The fourth red book, which is wrapped in a plain white jacket with red lettering, is something of a mystery. As far as I can tell, it's called, Yr Eglwys Yng Nghymru O'r Goncwest Hyd At Y Diwygiad Protestannaidd. That can only be Welsh, right? I have no idea what it's about, but it was written in 1968 and costs $20.
The most beautiful, and at the same time the scariest, book I find is stored in a gray box. The book itself is black, with red and silver embossed flames on the front and back covers. Malleus Maleficarum, or, The Hammer of Witchcraft, looks like one of the books Mia Farrow read in Rosemary's Baby, with woodcuts of winged beasts and frightened townspeople, and chapters with titles like "Here follows the way whereby witches copulate with those devils known as Incubi," and "Of the way whereby a formal pact with evil is made."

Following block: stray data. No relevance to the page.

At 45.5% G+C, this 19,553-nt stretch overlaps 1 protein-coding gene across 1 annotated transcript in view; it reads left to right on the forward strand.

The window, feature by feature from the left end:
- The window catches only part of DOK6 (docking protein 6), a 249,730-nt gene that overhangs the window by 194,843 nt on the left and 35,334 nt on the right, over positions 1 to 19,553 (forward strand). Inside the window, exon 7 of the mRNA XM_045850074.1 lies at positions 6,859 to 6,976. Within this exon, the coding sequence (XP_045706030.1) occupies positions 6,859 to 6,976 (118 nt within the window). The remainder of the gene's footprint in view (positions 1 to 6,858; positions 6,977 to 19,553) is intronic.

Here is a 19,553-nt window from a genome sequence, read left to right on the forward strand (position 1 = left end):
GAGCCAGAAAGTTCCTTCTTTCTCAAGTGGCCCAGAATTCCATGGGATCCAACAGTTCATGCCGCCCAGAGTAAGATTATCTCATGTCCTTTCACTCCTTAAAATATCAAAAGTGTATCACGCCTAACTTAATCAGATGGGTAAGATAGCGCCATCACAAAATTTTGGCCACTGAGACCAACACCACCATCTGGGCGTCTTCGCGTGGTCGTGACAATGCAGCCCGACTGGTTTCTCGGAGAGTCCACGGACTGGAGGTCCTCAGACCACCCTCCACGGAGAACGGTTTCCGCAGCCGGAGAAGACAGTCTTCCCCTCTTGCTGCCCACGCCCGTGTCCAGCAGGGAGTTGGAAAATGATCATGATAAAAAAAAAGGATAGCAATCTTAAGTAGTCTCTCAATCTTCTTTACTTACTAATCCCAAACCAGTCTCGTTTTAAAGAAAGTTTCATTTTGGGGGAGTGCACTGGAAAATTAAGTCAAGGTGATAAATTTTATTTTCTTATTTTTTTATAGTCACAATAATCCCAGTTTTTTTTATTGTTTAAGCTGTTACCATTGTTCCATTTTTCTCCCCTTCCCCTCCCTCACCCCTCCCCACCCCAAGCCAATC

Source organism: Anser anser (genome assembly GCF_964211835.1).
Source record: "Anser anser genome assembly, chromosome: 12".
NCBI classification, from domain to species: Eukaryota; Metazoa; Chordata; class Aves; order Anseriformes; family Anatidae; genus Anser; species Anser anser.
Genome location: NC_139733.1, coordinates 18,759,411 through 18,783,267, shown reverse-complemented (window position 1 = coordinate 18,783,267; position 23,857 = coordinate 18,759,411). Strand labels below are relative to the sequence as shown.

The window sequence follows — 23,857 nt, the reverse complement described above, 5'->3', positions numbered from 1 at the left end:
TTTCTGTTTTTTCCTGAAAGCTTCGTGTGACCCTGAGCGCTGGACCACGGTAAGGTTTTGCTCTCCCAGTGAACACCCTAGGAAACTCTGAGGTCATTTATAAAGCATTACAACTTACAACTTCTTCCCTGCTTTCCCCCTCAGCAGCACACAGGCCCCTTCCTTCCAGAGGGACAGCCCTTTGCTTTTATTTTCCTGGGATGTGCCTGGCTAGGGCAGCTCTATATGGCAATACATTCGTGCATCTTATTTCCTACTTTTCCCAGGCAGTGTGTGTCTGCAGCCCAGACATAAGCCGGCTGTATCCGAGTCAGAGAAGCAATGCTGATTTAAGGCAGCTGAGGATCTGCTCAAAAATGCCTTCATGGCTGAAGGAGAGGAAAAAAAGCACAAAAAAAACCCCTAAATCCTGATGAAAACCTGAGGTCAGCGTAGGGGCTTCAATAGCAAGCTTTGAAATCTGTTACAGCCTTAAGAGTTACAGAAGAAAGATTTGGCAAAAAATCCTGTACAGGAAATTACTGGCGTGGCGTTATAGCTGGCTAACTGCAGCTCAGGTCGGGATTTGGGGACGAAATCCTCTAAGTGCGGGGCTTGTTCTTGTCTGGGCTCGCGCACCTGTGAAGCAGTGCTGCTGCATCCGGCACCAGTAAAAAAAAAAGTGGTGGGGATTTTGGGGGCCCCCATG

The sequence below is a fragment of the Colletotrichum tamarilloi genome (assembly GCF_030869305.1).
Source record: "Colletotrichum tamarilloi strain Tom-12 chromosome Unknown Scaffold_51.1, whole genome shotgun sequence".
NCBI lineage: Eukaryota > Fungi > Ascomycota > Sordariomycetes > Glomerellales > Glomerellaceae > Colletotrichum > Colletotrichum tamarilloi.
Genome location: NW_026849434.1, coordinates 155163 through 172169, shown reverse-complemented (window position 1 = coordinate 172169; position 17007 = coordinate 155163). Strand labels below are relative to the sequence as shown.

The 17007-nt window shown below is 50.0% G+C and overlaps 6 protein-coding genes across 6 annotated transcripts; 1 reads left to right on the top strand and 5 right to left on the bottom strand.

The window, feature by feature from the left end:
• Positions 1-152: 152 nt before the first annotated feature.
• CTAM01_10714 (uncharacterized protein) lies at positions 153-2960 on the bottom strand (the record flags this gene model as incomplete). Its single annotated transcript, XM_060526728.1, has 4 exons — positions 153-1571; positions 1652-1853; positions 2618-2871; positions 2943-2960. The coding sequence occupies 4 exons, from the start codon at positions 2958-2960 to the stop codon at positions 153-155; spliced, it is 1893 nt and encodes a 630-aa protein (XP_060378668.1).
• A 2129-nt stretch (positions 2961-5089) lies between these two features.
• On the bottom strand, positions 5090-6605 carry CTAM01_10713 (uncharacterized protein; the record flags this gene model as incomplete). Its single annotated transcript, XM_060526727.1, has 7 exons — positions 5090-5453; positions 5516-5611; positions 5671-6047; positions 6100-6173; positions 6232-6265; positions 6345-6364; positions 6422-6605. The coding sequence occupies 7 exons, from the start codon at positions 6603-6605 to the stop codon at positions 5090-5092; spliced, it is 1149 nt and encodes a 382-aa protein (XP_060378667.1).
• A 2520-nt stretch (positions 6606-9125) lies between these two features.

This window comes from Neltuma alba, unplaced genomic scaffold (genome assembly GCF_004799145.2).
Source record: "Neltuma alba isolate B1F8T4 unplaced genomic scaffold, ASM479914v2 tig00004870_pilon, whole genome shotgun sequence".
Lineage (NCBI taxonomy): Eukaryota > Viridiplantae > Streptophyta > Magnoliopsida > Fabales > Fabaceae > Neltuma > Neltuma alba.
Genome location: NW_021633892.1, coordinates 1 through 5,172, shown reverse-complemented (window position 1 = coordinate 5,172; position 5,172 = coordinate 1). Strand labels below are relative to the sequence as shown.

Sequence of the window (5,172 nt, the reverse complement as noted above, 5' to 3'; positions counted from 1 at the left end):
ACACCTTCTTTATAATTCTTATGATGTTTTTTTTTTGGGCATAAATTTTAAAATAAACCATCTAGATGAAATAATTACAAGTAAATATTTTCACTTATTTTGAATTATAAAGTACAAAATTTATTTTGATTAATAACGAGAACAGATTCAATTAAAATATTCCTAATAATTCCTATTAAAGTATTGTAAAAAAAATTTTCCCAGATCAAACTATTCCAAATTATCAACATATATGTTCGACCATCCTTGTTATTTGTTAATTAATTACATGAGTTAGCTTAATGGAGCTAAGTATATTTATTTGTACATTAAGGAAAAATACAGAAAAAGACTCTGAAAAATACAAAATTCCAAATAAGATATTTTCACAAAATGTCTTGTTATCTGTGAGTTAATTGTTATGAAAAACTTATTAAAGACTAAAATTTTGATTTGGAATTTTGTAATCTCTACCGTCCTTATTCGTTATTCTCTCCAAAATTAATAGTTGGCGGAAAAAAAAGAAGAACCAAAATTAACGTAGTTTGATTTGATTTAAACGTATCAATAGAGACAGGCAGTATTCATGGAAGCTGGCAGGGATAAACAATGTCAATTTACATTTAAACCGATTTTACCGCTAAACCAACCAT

Loome says he sold a copy of this book "to a young woman very interested in witchcraft, which, by the way, I am not interested in. She was looking for books that would be negative about the Church." My advice is to stay away from that woman and this book. But it could be yours for a mere $25.
I've noted the costs of these tomes to suggest that, despite their rarity, they remain generally quite affordable. Loome reports that such pricing is part of his mission to the Church, and another way in which he's countercultural. Elaborating on this notion, he says that his proudest purchase on a recent book-buying trip to England was a crate of Penguin Classic paperbacks, which he calls "food for the multitude."
I leave the Loome with a Cub Foods bag full of books, ready to learn how to know what to believe, desire, and do. Stillwater may not be Augustine's garden in Milan. But then anyone who can endure the weekend traffic jams on Highway 36 without taking the Lord's name in vain has already covered half the ground on the road to salvation.